When it comes to mocking WTF, there is a lot of low-hanging fruit. The ideas and policies with the most upvotes will be placed on billboards, a decidedly low-tech medium, outside Washington, D.C.’s airports, so politicians can see them. Only one potential WTF political candidate has been mentioned: Third Eye Blind frontman Stephan Jenkins, who Deadspin described two years ago as “an incorrigible asshole.” Even Pincus’s valid concern about the impenetrability of the Democratic Party came wrapped in a clueless attempt to reach out to the Democratic National Committee via its website. “Twice in the last year, I typed in five paragraphs of feedback, and it says, ‘We’ll get back to you,’” he told Recode. “And no one ever gets back to you.”
Pincus and Hoffman wrongly assume that adopting a “centrist” platform automatically makes this platform widely popular.
Pincus’s complaints about lack of access are especially rich when you consider that he is one of relatively few people in this country who has actual influence over its two political parties. “It’s become this competitive insider’s world,” Pincus told Recode. “Whether it’s me or my family and friends … we just feel—we’ve always felt—left out. It just feels like the bar is so high for any of us to have a voice and choice.” Pinkus was a major donor to President Barack Obama who spent $2.5 million in the last election cycle.
Still, this also means Pincus knows firsthand what big donations can and can’t get you. If even billionaires feel shut out by a political system that was developed to cater to them, things may be even bleaker than they seem. But WTF does little to actually solve the problem. Instead, it mashes up Twitter and Reddit, spreads it to as many people as it can, and expects the rest to take care of itself.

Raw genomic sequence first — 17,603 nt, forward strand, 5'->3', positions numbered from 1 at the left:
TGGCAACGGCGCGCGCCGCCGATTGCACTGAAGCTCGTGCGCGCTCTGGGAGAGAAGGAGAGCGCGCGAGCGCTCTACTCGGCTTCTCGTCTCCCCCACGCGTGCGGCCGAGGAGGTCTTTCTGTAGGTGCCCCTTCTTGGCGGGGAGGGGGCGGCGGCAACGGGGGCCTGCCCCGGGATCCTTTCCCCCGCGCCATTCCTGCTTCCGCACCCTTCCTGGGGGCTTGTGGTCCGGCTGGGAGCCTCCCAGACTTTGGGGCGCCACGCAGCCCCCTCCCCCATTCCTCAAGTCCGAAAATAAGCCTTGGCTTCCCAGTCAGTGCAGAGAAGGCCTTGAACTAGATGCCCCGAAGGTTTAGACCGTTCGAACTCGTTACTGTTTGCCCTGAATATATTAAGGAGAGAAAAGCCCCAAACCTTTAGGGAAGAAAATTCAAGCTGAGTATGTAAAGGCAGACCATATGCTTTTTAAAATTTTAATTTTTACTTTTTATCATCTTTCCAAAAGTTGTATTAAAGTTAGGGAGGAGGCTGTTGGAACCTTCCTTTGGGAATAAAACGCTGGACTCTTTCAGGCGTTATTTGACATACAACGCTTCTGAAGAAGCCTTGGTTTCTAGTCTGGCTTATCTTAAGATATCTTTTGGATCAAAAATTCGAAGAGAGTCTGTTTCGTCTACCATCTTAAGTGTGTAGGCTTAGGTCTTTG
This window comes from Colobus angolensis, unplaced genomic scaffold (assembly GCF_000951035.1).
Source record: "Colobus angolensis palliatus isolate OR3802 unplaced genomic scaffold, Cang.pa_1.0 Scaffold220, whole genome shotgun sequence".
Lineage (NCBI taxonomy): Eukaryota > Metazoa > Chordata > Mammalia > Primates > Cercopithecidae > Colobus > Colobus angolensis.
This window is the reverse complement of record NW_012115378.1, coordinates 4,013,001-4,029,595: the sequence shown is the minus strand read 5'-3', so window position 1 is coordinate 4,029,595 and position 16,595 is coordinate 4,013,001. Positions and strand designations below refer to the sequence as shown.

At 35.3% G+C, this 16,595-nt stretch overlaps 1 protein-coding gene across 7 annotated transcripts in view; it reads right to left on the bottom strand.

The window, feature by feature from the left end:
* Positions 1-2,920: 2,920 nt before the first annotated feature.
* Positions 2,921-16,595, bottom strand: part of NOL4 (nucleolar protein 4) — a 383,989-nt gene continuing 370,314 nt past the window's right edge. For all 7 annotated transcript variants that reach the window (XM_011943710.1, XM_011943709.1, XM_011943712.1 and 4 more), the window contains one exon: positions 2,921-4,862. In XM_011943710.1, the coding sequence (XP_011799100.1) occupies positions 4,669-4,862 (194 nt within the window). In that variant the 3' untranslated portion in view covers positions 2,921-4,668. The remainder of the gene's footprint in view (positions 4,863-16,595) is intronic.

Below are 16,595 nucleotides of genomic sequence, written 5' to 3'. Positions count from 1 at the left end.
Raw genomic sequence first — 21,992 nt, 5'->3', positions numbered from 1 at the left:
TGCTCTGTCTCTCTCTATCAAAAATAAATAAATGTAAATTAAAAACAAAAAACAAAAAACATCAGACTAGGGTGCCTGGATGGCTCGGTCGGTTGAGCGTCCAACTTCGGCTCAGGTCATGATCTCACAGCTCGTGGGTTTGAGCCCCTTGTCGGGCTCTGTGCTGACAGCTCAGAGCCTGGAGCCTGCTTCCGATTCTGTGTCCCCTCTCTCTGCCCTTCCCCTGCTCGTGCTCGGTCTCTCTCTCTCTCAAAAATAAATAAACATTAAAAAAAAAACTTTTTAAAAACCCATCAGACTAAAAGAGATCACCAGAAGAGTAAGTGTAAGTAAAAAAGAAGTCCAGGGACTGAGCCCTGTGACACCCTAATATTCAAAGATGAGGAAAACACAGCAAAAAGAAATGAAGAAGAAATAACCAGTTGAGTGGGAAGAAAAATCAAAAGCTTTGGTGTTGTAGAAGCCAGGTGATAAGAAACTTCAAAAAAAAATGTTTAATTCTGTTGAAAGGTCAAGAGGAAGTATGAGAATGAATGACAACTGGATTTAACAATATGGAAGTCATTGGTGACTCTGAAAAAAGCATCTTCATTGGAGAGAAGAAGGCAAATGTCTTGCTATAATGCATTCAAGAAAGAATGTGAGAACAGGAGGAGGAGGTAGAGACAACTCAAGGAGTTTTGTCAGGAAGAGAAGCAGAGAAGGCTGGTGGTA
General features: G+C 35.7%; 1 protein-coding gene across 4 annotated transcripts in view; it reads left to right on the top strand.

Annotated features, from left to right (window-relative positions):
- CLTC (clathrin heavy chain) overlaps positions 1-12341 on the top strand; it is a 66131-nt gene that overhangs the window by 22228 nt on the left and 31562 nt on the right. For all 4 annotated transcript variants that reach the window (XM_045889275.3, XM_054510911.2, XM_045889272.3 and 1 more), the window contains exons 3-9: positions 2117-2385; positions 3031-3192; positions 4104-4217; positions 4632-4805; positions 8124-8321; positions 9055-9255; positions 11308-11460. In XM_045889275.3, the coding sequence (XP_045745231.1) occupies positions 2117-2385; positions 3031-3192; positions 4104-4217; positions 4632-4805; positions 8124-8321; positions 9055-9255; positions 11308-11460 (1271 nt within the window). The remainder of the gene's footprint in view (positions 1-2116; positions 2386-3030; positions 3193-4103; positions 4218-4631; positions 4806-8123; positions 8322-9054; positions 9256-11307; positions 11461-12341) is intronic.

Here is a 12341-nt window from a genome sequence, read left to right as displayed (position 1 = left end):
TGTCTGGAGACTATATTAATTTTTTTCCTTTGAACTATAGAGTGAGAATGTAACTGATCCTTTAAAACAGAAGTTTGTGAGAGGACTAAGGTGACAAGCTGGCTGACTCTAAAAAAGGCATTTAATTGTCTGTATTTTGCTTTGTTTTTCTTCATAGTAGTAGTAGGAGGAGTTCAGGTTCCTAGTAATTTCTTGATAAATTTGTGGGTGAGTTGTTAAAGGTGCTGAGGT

Pincus and Hoffman are betting on an idea that has undergirded similar projects like Third Way and the Innovation Party, one that is reminiscent of the way Hollywood traditionally has approached politics. They believe that there is a deeply rooted American political consciousness that both parties ignore and that partisanship obscures. They believe that the solutions to our problems are not only obvious, but that a clear majority of Americans approve of them.
There may be some broad, banal truth to this. People want good schools and clean air and water, and they don’t want to die because health care is unaffordable. But there are cavernous disagreements about how to accomplish these things, and figuring out how to accomplish these things (or to ignore them) is what politics is actually about. Pincus and Hoffman have rightfully identified a vanishing center in American politics, but they wrongly assume that adopting a “centrist” platform automatically makes this platform widely popular.
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